13 thoughts to “Freebooting: Piracy on the High Seas & the World Wide Web”

  1. Someone has probably already mentioned this, but if Welsh sailors were devoted to st David, Davy Jones could just be a case of giving him a very common welsh surname.

  2. In Dutch, "vrij" still means "free", but the verb "vrijen" means "to make love". I never knew these were connected!

  3. An other boot-related word with the a similar meaning: Bootleg. I was kind a waiting for it to be dropped in this video.

  4. Aargh! I have a theory that the West Country dialect(s) had a significant effect on the Caribbean dialects, notably Jamaican.

  5. Great Job.
    I have been thinking about freebooting and fair use all day.
    Our digital age has many things to think about.

  6. It Was Walpole!
    Daniel Defoe was connected South-Sea Trade; he wrote "An Essay on the South-Sea Trade" and is sometimes credited to have come up with the scheme.

    Not sure if anyone get's the "It Was Walpole!" reference, but I had this tingling in the back of my skull and had to do some research. That said, I'll probably tweet this to ExtraCredits, they might find it interesting and this channel should totally get the attention it deserves.

  7. Tagging along behind, I didn't even know about the resurgence of freebooting in the copyright context, and agree that it fits very neatly into the slot. One day I may even be able to play the (etymological) version of Trivial Pursuit, presuming you are of course going to put this out?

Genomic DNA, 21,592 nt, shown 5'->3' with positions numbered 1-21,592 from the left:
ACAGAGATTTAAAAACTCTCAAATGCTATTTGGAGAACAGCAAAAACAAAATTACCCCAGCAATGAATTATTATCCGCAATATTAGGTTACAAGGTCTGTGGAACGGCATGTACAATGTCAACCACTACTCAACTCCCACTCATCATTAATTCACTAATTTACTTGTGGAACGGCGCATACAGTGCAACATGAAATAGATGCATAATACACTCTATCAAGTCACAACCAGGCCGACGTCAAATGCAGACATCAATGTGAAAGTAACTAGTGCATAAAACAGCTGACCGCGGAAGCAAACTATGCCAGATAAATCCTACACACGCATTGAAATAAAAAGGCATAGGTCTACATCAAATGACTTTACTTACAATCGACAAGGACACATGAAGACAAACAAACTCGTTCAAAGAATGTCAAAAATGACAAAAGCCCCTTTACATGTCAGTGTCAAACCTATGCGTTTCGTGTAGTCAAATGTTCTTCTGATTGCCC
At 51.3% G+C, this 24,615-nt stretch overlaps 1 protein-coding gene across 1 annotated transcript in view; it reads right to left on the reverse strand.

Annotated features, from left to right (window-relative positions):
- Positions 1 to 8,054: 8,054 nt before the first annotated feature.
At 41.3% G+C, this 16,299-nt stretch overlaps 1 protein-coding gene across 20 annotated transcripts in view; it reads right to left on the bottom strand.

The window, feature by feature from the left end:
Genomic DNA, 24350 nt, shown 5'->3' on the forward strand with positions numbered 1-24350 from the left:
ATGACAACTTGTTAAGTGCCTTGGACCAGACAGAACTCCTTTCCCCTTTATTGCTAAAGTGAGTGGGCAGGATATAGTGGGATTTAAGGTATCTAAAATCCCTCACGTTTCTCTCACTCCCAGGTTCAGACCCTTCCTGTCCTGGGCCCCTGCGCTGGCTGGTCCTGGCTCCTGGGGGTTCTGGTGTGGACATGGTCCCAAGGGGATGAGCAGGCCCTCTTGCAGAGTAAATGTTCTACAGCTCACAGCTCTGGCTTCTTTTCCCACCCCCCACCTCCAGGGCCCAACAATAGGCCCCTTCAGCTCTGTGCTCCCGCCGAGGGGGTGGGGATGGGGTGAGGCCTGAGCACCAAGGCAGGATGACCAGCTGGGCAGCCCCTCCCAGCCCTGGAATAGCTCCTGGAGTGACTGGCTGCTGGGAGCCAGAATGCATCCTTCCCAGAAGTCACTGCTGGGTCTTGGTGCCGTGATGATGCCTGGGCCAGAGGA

8. Another fascinating one! I particularly enjoyed being reminded of Robert Newton's iconic Long John Silver and his "Arrgh!" I grew up in Devon and Somerset, speaking with his accent, and if I recall correctly, "arr" is simply the West Country word for "yes", as in, "Oh, arr, her b'ain't give un to I." Translation: "Oh yes, she didn't give it to me." My amateur linguistic guess is that "b'ain't" is a contraction of "be is not" or "be ain't".

  9. there is also ''In a Nutshell – Kurzgesagt'' video on the matter https://www.youtube.com/watch?v=t7tA3NNKF0Q

  10. I am very impressed you said 'vrijbuiter' correctly, because the 'ui' is really hard to pronounce for most non-Dutch speakers; they would say 'vrijbauter' or 'vrijboiter' and we can usually notice an immigrant by the Dutch words containing the 'ui'-sound. This was handy in World War 2 to detect German spies. You would have passed the test however, well done!

  11. I was not expecting all the other etymologies. Good job! I was going to put out an episode on filibustering, but I guess I'll delay it by a few months.

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